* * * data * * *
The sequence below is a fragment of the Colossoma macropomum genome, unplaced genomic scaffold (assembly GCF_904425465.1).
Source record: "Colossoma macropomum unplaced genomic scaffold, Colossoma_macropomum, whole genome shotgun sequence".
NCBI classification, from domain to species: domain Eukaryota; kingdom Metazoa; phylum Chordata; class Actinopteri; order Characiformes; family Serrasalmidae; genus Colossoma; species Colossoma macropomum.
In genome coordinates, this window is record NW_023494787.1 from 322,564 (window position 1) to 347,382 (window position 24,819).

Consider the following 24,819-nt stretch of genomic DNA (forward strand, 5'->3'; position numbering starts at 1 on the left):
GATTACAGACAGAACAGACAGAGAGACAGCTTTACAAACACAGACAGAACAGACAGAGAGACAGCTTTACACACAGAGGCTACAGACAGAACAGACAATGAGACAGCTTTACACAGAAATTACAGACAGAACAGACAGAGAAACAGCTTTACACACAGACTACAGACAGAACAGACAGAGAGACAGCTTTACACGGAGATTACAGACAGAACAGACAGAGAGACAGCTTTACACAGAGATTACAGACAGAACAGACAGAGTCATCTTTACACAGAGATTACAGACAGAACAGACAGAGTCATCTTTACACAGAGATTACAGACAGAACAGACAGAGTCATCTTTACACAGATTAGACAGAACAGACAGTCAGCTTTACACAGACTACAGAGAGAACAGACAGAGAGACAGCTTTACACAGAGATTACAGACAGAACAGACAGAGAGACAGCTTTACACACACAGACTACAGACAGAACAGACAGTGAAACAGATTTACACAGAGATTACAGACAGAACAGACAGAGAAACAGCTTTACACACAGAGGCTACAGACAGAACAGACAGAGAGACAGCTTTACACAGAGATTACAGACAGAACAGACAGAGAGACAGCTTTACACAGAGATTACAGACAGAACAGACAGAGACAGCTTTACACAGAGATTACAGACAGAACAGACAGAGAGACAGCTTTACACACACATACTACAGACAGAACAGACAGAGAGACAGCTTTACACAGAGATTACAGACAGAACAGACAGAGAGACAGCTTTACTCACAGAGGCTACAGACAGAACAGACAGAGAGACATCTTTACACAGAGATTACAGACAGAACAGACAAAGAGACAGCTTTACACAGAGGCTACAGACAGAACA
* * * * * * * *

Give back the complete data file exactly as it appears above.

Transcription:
The sequence below is a fragment of the Colossoma macropomum genome, unplaced genomic scaffold (assembly GCF_904425465.1).
Source record: "Colossoma macropomum unplaced genomic scaffold, Colossoma_macropomum, whole genome shotgun sequence".
NCBI classification, from domain to species: domain Eukaryota; kingdom Metazoa; phylum Chordata; class Actinopteri; order Characiformes; family Serrasalmidae; genus Colossoma; species Colossoma macropomum.
In genome coordinates, this window is record NW_023494787.1 from 322,564 (window position 1) to 347,382 (window position 24,819).

Consider the following 24,819-nt stretch of genomic DNA (forward strand, 5'->3'; position numbering starts at 1 on the left):
GATTACAGACAGAACAGACAGAGAGACAGCTTTACAAACACAGACAGAACAGACAGAGAGACAGCTTTACACACAGAGGCTACAGACAGAACAGACAATGAGACAGCTTTACACAGAAATTACAGACAGAACAGACAGAGAAACAGCTTTACACACAGACTACAGACAGAACAGACAGAGAGACAGCTTTACACGGAGATTACAGACAGAACAGACAGAGAGACAGCTTTACACAGAGATTACAGACAGAACAGACAGAGTCATCTTTACACAGAGATTACAGACAGAACAGACAGAGTCATCTTTACACAGAGATTACAGACAGAACAGACAGAGTCATCTTTACACAGATTAGACAGAACAGACAGTCAGCTTTACACAGACTACAGAGAGAACAGACAGAGAGACAGCTTTACACAGAGATTACAGACAGAACAGACAGAGAGACAGCTTTACACACACAGACTACAGACAGAACAGACAGTGAAACAGATTTACACAGAGATTACAGACAGAACAGACAGAGAAACAGCTTTACACACAGAGGCTACAGACAGAACAGACAGAGAGACAGCTTTACACAGAGATTACAGACAGAACAGACAGAGAGACAGCTTTACACAGAGATTACAGACAGAACAGACAGAGACAGCTTTACACAGAGATTACAGACAGAACAGACAGAGAGACAGCTTTACACACACATACTACAGACAGAACAGACAGAGAGACAGCTTTACACAGAGATTACAGACAGAACAGACAGAGAGACAGCTTTACTCACAGAGGCTACAGACAGAACAGACAGAGAGACATCTTTACACAGAGATTACAGACAGAACAGACAAAGAGACAGCTTTACACAGAGGCTACAGACAGAACA